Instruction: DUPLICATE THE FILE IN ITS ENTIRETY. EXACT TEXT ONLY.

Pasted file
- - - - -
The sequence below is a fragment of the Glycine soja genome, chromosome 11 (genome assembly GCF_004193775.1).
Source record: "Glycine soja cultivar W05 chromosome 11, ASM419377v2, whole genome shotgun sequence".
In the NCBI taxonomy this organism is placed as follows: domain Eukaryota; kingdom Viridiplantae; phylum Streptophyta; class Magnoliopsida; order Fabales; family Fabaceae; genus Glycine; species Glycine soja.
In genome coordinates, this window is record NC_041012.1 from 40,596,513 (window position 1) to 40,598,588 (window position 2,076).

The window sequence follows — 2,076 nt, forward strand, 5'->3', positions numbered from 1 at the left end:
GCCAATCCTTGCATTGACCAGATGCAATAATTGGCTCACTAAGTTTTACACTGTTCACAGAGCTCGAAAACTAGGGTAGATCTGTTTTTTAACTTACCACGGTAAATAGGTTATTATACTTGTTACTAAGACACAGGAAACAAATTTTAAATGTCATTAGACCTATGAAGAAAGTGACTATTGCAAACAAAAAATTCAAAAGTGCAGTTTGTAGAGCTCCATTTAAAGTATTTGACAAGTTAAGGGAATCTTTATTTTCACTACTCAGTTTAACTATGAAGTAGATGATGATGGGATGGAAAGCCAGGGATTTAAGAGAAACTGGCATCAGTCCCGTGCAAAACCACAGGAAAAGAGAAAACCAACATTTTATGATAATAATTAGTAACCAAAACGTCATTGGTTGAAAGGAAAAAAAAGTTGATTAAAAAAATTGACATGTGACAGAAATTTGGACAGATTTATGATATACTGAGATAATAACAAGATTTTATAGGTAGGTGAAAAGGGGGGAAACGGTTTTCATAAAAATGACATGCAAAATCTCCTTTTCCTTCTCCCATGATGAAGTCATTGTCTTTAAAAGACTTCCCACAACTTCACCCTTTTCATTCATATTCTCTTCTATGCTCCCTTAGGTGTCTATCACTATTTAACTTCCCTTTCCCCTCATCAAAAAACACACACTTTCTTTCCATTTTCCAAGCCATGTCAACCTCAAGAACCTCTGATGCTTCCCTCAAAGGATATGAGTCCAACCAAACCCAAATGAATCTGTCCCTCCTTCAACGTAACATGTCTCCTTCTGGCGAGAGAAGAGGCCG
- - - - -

The sequence below is a fragment of the Glycine soja genome, chromosome 11 (genome assembly GCF_004193775.1).
Source record: "Glycine soja cultivar W05 chromosome 11, ASM419377v2, whole genome shotgun sequence".
In the NCBI taxonomy this organism is placed as follows: domain Eukaryota; kingdom Viridiplantae; phylum Streptophyta; class Magnoliopsida; order Fabales; family Fabaceae; genus Glycine; species Glycine soja.
In genome coordinates, this window is record NC_041012.1 from 40,596,513 (window position 1) to 40,598,588 (window position 2,076).

The window sequence follows — 2,076 nt, forward strand, 5'->3', positions numbered from 1 at the left end:
GCCAATCCTTGCATTGACCAGATGCAATAATTGGCTCACTAAGTTTTACACTGTTCACAGAGCTCGAAAACTAGGGTAGATCTGTTTTTTAACTTACCACGGTAAATAGGTTATTATACTTGTTACTAAGACACAGGAAACAAATTTTAAATGTCATTAGACCTATGAAGAAAGTGACTATTGCAAACAAAAAATTCAAAAGTGCAGTTTGTAGAGCTCCATTTAAAGTATTTGACAAGTTAAGGGAATCTTTATTTTCACTACTCAGTTTAACTATGAAGTAGATGATGATGGGATGGAAAGCCAGGGATTTAAGAGAAACTGGCATCAGTCCCGTGCAAAACCACAGGAAAAGAGAAAACCAACATTTTATGATAATAATTAGTAACCAAAACGTCATTGGTTGAAAGGAAAAAAAAGTTGATTAAAAAAATTGACATGTGACAGAAATTTGGACAGATTTATGATATACTGAGATAATAACAAGATTTTATAGGTAGGTGAAAAGGGGGGAAACGGTTTTCATAAAAATGACATGCAAAATCTCCTTTTCCTTCTCCCATGATGAAGTCATTGTCTTTAAAAGACTTCCCACAACTTCACCCTTTTCATTCATATTCTCTTCTATGCTCCCTTAGGTGTCTATCACTATTTAACTTCCCTTTCCCCTCATCAAAAAACACACACTTTCTTTCCATTTTCCAAGCCATGTCAACCTCAAGAACCTCTGATGCTTCCCTCAAAGGATATGAGTCCAACCAAACCCAAATGAATCTGTCCCTCCTTCAACGTAACATGTCTCCTTCTGGCGAGAGAAGAGGCCG